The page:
This project was a chemistry task, designed to find the mechanism of Phosphate (Sodium Hydrogen Phosphate) deposition onto the surface of Titanium Dioxide pigment. Phosphate was the best and most effective additive for the improvement of durability in paint pigments. The accepted theories ranged in views of how, where and when the Phosphate ions were precipitated during the treatment process. What was known was that the durability (passivating) of the pigment surface was improved by the addition of Phosphate to the treatment scheme. I first carried out research into current Phosphate –containing pigment formulations and demonstrated that there were many differing views on the mechanism, addition chemistry and addition conditions required for an optimum improvement using Phosphates. I was also able to demonstrate in this project how good experimental technique is important and can yield solid, defendable data. I designed an experimental scheme to show the definitive point or points where the Phosphate precipitated into the pigment surface and what, if any, were the conditions and other ions that were involved in this precipitation. I designed the experiment so that small samples could be extracted from the reaction vessel at all points during the treatment process. I used four different treatment recipes and these were analysed in the experiment, with samples taken at every change in conditions (eg. pH, temperature, chemical addition, hold time, etc.). I analysed the samples using XRF, C/S and XRD to determine the total mineral contents. I was able to demonstrate that the Phosphate mechanism was in two stages. One stage was just after heating and initial pH adjustment, the second stage was the last in the process, where the remaining Phosphate ions precipitated with the Alumina. These results both reinforced the theories at the time.
Ceramic Micronisers – Millennium Chemicals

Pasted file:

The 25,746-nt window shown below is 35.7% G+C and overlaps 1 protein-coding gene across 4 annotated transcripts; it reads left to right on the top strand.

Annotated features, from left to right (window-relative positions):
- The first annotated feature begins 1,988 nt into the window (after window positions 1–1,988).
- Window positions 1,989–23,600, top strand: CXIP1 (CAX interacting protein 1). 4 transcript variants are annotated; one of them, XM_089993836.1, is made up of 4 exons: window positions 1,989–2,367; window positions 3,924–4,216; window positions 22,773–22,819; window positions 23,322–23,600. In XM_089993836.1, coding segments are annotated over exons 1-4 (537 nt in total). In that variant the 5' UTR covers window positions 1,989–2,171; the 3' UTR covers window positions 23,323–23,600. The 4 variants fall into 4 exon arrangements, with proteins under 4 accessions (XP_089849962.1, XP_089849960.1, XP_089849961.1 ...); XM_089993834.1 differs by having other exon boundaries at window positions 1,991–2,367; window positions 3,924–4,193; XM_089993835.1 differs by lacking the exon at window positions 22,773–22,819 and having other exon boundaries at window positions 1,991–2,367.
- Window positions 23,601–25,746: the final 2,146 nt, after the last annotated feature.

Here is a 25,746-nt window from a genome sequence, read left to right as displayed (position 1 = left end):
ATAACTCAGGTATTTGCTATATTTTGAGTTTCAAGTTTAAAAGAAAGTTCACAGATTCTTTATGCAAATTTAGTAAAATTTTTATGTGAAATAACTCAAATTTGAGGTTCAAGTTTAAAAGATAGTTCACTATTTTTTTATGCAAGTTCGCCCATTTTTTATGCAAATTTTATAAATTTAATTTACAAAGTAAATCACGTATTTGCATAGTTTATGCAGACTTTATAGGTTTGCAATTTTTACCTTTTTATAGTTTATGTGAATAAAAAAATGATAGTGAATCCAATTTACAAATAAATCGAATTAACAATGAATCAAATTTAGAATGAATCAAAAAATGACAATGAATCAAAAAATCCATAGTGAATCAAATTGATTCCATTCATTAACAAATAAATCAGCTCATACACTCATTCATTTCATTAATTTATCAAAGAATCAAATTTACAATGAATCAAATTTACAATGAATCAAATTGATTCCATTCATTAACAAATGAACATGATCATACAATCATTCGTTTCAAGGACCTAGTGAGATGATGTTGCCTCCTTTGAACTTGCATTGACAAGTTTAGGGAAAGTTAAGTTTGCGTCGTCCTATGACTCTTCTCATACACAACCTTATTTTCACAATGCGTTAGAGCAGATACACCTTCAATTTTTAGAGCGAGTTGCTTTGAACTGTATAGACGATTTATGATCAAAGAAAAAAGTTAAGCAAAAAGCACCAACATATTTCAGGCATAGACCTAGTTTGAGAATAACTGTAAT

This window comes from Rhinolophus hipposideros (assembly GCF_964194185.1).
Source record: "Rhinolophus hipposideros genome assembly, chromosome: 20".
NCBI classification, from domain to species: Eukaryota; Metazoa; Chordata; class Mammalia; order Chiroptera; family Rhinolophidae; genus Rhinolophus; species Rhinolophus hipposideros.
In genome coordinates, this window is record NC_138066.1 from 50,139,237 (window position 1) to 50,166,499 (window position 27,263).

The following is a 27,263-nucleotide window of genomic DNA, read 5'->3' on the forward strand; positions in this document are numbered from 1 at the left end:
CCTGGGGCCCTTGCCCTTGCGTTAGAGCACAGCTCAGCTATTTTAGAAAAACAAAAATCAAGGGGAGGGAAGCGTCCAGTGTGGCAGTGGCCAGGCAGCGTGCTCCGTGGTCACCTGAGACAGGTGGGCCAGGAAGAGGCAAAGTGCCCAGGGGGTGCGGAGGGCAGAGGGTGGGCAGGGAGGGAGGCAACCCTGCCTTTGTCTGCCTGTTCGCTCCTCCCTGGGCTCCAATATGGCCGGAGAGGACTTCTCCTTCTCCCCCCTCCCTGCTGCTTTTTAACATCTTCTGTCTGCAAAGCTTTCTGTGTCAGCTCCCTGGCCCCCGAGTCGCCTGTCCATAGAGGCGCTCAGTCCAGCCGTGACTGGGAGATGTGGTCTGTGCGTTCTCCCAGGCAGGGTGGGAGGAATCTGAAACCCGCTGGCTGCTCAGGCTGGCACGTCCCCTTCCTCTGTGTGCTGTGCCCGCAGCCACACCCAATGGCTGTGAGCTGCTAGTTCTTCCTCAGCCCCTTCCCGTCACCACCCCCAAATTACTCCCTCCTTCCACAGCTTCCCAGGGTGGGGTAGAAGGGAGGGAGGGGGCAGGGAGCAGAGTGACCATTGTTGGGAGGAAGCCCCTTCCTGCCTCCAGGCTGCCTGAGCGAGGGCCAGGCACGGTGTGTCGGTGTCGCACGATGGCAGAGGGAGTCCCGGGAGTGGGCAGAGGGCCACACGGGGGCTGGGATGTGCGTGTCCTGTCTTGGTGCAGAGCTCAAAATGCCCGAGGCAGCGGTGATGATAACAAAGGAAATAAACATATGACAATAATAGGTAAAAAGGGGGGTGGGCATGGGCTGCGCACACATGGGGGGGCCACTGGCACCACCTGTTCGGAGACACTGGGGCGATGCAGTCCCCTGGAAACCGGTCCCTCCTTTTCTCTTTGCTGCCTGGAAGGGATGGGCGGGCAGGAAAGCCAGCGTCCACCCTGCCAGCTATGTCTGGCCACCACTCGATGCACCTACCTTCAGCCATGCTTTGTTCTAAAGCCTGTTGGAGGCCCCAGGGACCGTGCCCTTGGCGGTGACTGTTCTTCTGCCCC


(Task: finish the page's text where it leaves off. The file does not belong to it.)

Micronisers are sub-micron size grinding machines utilizing super-sonic steam in a vortex to achieve attrition of very small particles of pigment. The traditional material of the machine is high carbon steel. The fundamental design problem, bot in materials and engineering is that titanium pigments erode the steel, limiting production rates and discolouring the white pigment. The erosion also limits the life of the machine and increases maintenance costs. As pressures were put on production and quality a new material or process was needed. I was part of a team, including engineers, production personnel and suppliers that was looking at ceramic wear liners. The problems that had o be overcome in the project were to do with cost, vibration and the accuracy of the moulding of the ceramic. I researched the ceramics to find easily mouldable materials that could withstand vibration, or that could be made to withstand vibration by supporting the internal liner. I was able to identify two ceramics that had many of the features required, one that was expensive but fitted the criteria almost fully and one cheaper material that matched 80%. I recommended that both should be evaluated, as the extra cost could be offset by other parameters. I designed the basic wear liner for the laboratory microniser and managed the manufacture of these by a subcontractor. The outer casing was stainless steel and this was designed by another engineer. I designed a matrix of experiments to compare the three micronisers for a variety of parameters including production rate, pigment quality, iron carryover and wear rates. I was able to demonstrate that, in all of the pertinent areas, the ceramic was superior except that it was vulnerable to vibration damage. The vibration was a fundamental characteristic of the machine, and my research showed that it was caused by the super-sonic shock waves that built up in the steam jetstream. The decision was made to go ahead with a full scale trial of the ceramic in the plant and to control the vibration to a minimum. The ceramic was in service for two weeks before being removed and checked for dimensions, wear and any evidence of cracks. The use of ceramics was justified from the wear statistics alone however the vibration problems at start-up and shutdown created some cracking. The vibration would have to be controlled to ensure the life of the ceramic liners.